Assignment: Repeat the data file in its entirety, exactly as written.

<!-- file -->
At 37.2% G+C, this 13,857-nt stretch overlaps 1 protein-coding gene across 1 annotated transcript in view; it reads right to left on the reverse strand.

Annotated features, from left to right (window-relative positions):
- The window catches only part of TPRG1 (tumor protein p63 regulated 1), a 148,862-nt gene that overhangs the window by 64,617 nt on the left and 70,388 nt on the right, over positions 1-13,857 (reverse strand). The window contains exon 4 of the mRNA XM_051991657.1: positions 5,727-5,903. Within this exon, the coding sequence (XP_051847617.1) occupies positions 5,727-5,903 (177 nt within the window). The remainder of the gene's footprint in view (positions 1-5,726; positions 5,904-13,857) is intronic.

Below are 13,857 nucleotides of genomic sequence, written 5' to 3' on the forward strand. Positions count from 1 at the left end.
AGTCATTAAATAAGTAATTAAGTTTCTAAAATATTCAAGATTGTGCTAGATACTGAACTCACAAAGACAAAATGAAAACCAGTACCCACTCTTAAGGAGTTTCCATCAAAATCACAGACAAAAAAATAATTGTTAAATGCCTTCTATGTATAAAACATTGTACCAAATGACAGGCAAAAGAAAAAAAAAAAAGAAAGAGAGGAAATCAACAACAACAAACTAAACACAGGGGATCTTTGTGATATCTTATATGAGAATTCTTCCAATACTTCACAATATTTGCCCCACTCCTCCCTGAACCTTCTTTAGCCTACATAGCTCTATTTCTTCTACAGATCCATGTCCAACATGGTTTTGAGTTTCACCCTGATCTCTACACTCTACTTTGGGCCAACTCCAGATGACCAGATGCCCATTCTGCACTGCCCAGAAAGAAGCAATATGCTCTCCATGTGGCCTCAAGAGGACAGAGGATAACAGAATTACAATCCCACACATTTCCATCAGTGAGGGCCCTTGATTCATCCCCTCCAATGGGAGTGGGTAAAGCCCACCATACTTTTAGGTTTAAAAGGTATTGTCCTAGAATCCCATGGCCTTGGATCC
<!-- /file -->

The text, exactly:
At 37.2% G+C, this 13,857-nt stretch overlaps 1 protein-coding gene across 1 annotated transcript in view; it reads right to left on the reverse strand.

Annotated features, from left to right (window-relative positions):
- The window catches only part of TPRG1 (tumor protein p63 regulated 1), a 148,862-nt gene that overhangs the window by 64,617 nt on the left and 70,388 nt on the right, over positions 1-13,857 (reverse strand). The window contains exon 4 of the mRNA XM_051991657.1: positions 5,727-5,903. Within this exon, the coding sequence (XP_051847617.1) occupies positions 5,727-5,903 (177 nt within the window). The remainder of the gene's footprint in view (positions 1-5,726; positions 5,904-13,857) is intronic.

Below are 13,857 nucleotides of genomic sequence, written 5' to 3' on the forward strand. Positions count from 1 at the left end.
AGTCATTAAATAAGTAATTAAGTTTCTAAAATATTCAAGATTGTGCTAGATACTGAACTCACAAAGACAAAATGAAAACCAGTACCCACTCTTAAGGAGTTTCCATCAAAATCACAGACAAAAAAATAATTGTTAAATGCCTTCTATGTATAAAACATTGTACCAAATGACAGGCAAAAGAAAAAAAAAAAAGAAAGAGAGGAAATCAACAACAACAAACTAAACACAGGGGATCTTTGTGATATCTTATATGAGAATTCTTCCAATACTTCACAATATTTGCCCCACTCCTCCCTGAACCTTCTTTAGCCTACATAGCTCTATTTCTTCTACAGATCCATGTCCAACATGGTTTTGAGTTTCACCCTGATCTCTACACTCTACTTTGGGCCAACTCCAGATGACCAGATGCCCATTCTGCACTGCCCAGAAAGAAGCAATATGCTCTCCATGTGGCCTCAAGAGGACAGAGGATAACAGAATTACAATCCCACACATTTCCATCAGTGAGGGCCCTTGATTCATCCCCTCCAATGGGAGTGGGTAAAGCCCACCATACTTTTAGGTTTAAAAGGTATTGTCCTAGAATCCCATGGCCTTGGATCC